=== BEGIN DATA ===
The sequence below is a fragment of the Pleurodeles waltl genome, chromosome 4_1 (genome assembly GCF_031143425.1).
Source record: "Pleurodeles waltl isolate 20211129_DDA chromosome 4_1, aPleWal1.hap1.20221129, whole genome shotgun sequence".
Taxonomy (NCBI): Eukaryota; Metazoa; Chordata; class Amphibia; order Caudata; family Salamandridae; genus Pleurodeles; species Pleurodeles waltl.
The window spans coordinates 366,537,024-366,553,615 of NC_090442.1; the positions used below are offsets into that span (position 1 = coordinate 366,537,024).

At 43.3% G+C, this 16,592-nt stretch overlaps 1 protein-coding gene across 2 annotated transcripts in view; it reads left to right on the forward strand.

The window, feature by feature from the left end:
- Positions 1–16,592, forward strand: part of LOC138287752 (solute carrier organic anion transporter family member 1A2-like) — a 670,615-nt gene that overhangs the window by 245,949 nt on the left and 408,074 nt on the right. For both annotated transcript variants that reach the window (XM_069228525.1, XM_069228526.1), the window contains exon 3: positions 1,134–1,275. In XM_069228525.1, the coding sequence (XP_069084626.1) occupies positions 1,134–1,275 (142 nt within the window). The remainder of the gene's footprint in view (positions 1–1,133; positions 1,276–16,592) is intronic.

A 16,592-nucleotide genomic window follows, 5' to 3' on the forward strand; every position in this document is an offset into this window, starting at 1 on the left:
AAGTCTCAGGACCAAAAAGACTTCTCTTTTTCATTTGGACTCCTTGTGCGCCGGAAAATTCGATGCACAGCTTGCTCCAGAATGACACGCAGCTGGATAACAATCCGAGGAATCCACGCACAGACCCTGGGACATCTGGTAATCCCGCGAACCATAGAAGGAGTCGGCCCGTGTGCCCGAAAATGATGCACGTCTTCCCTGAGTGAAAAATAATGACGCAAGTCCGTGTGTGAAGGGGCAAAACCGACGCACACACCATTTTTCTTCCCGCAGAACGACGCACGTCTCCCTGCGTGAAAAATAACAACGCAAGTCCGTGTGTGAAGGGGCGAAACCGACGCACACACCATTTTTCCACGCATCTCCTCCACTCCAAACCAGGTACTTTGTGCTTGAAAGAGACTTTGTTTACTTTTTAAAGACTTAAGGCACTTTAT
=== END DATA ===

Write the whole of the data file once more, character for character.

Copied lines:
The sequence below is a fragment of the Pleurodeles waltl genome, chromosome 4_1 (genome assembly GCF_031143425.1).
Source record: "Pleurodeles waltl isolate 20211129_DDA chromosome 4_1, aPleWal1.hap1.20221129, whole genome shotgun sequence".
Taxonomy (NCBI): Eukaryota; Metazoa; Chordata; class Amphibia; order Caudata; family Salamandridae; genus Pleurodeles; species Pleurodeles waltl.
The window spans coordinates 366,537,024-366,553,615 of NC_090442.1; the positions used below are offsets into that span (position 1 = coordinate 366,537,024).

At 43.3% G+C, this 16,592-nt stretch overlaps 1 protein-coding gene across 2 annotated transcripts in view; it reads left to right on the forward strand.

The window, feature by feature from the left end:
- Positions 1–16,592, forward strand: part of LOC138287752 (solute carrier organic anion transporter family member 1A2-like) — a 670,615-nt gene that overhangs the window by 245,949 nt on the left and 408,074 nt on the right. For both annotated transcript variants that reach the window (XM_069228525.1, XM_069228526.1), the window contains exon 3: positions 1,134–1,275. In XM_069228525.1, the coding sequence (XP_069084626.1) occupies positions 1,134–1,275 (142 nt within the window). The remainder of the gene's footprint in view (positions 1–1,133; positions 1,276–16,592) is intronic.

A 16,592-nucleotide genomic window follows, 5' to 3' on the forward strand; every position in this document is an offset into this window, starting at 1 on the left:
AAGTCTCAGGACCAAAAAGACTTCTCTTTTTCATTTGGACTCCTTGTGCGCCGGAAAATTCGATGCACAGCTTGCTCCAGAATGACACGCAGCTGGATAACAATCCGAGGAATCCACGCACAGACCCTGGGACATCTGGTAATCCCGCGAACCATAGAAGGAGTCGGCCCGTGTGCCCGAAAATGATGCACGTCTTCCCTGAGTGAAAAATAATGACGCAAGTCCGTGTGTGAAGGGGCAAAACCGACGCACACACCATTTTTCTTCCCGCAGAACGACGCACGTCTCCCTGCGTGAAAAATAACAACGCAAGTCCGTGTGTGAAGGGGCGAAACCGACGCACACACCATTTTTCCACGCATCTCCTCCACTCCAAACCAGGTACTTTGTGCTTGAAAGAGACTTTGTTTACTTTTTAAAGACTTAAGGCACTTTAT